Data collection and analysis
We generated the phosphorylation profile by applying cell lysate to a protein array. As illustrated in Figure 1, cultured cells (MCF7; human breast adenocarcinoma cells, ECACC, #86012803 and K562; human chronic myelogenous leukemia cells, ECACC, #89121407) were treated with 94 drugs from the L2400 Pfizer-licensed library (Selleck Inc.). These compounds were developed and validated by Pfizer. They have been marketed or clinically proven, and detailed preclinical research data and safety information are available from the manufacturer. Cells were cultured with each drug at a concentration of 10 μM or vehicle control (Dimethyl sulfoxide (DMSO) or water) for 2 h and lysed, and the obtained lysate was applied to the protein array with additional ATP.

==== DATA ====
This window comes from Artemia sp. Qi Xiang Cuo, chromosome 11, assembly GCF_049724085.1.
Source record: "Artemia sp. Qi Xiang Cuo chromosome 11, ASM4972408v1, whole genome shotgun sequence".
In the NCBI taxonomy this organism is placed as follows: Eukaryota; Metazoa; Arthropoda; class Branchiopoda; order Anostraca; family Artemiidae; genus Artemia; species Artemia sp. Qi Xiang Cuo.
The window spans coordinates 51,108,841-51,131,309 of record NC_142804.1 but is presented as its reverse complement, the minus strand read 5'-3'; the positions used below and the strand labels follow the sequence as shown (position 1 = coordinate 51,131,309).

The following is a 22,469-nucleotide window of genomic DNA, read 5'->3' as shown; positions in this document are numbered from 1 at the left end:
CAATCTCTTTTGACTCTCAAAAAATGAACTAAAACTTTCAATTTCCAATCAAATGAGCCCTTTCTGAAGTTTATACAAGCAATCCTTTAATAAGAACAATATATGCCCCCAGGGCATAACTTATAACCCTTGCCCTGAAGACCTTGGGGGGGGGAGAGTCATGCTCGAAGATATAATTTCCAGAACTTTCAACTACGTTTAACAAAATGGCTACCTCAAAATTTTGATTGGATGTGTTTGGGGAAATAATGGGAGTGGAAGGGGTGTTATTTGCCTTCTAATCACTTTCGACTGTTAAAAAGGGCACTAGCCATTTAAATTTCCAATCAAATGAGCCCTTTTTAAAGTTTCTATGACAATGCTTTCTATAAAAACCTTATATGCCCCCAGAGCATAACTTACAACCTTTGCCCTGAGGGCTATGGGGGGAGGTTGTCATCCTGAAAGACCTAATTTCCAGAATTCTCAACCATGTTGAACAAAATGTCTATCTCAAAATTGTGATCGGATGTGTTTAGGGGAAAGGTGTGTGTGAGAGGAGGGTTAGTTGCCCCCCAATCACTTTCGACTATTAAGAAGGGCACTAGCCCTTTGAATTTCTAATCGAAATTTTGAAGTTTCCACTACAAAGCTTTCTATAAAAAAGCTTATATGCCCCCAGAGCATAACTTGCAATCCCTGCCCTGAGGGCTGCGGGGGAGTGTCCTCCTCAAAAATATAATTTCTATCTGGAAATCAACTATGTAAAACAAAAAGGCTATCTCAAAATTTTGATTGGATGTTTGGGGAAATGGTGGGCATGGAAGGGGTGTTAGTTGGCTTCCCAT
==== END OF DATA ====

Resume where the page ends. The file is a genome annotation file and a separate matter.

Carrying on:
Phosphorylation activity was measured as described previously (11). Briefly, 1373 signal transduction proteins with glutathione S-transferase-tag were synthesized and loaded onto a glutathione-coated glass slide. Every protein was spotted (approximately 500 nl per spot) six times (n = 6) per slide while ensuring that they were neither denatured nor dried. During spotting, humidity was maintained at 40–60%, and the wetness of each drop was confirmed by microscopic observation of the liquid droplets. Cell lysates including 100 μg of total protein were applied to an array with additional ATP at 30°C for 3 h. After the termination of the kinase reaction, the array was washed with Tris Buffered Saline with 0.05% Tween20 (TBST) and stained with the 4G10 phosphorylated protein-specific antibody (Merck, #05-1050) and a secondary fluorescein-conjugated antibody (Thermo, #A21235) to detect the phosphorylated tyrosine residues.